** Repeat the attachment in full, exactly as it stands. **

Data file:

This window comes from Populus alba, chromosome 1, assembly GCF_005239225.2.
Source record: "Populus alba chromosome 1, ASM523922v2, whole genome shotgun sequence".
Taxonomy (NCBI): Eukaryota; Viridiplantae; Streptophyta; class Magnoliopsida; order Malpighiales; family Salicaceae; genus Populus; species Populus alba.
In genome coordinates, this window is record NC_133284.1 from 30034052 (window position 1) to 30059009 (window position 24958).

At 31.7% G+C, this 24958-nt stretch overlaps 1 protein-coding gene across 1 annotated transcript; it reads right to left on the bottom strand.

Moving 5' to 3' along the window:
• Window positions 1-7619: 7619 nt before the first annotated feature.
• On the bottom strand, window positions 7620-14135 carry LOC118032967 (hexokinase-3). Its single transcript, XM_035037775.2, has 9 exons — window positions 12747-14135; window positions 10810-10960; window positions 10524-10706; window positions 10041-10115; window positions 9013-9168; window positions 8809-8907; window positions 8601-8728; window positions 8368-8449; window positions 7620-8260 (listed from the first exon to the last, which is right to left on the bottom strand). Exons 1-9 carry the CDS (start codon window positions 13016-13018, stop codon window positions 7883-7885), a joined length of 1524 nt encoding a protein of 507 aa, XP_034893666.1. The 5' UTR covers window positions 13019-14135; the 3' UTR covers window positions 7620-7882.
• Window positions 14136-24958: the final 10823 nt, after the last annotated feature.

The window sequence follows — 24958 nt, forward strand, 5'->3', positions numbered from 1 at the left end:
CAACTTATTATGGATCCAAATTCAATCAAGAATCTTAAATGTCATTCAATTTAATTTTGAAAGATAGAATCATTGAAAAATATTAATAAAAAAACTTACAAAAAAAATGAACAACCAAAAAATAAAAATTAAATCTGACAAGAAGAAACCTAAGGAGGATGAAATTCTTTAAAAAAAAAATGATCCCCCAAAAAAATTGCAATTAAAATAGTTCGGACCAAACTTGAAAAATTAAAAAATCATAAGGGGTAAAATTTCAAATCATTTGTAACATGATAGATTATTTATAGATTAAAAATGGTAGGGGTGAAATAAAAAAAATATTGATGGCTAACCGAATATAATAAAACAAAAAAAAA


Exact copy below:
This window comes from Populus alba, chromosome 1, assembly GCF_005239225.2.
Source record: "Populus alba chromosome 1, ASM523922v2, whole genome shotgun sequence".
Taxonomy (NCBI): Eukaryota; Viridiplantae; Streptophyta; class Magnoliopsida; order Malpighiales; family Salicaceae; genus Populus; species Populus alba.
In genome coordinates, this window is record NC_133284.1 from 30034052 (window position 1) to 30059009 (window position 24958).

At 31.7% G+C, this 24958-nt stretch overlaps 1 protein-coding gene across 1 annotated transcript; it reads right to left on the bottom strand.

Moving 5' to 3' along the window:
• Window positions 1-7619: 7619 nt before the first annotated feature.
• On the bottom strand, window positions 7620-14135 carry LOC118032967 (hexokinase-3). Its single transcript, XM_035037775.2, has 9 exons — window positions 12747-14135; window positions 10810-10960; window positions 10524-10706; window positions 10041-10115; window positions 9013-9168; window positions 8809-8907; window positions 8601-8728; window positions 8368-8449; window positions 7620-8260 (listed from the first exon to the last, which is right to left on the bottom strand). Exons 1-9 carry the CDS (start codon window positions 13016-13018, stop codon window positions 7883-7885), a joined length of 1524 nt encoding a protein of 507 aa, XP_034893666.1. The 5' UTR covers window positions 13019-14135; the 3' UTR covers window positions 7620-7882.
• Window positions 14136-24958: the final 10823 nt, after the last annotated feature.

The window sequence follows — 24958 nt, forward strand, 5'->3', positions numbered from 1 at the left end:
CAACTTATTATGGATCCAAATTCAATCAAGAATCTTAAATGTCATTCAATTTAATTTTGAAAGATAGAATCATTGAAAAATATTAATAAAAAAACTTACAAAAAAAATGAACAACCAAAAAATAAAAATTAAATCTGACAAGAAGAAACCTAAGGAGGATGAAATTCTTTAAAAAAAAAATGATCCCCCAAAAAAATTGCAATTAAAATAGTTCGGACCAAACTTGAAAAATTAAAAAATCATAAGGGGTAAAATTTCAAATCATTTGTAACATGATAGATTATTTATAGATTAAAAATGGTAGGGGTGAAATAAAAAAAATATTGATGGCTAACCGAATATAATAAAACAAAAAAAAA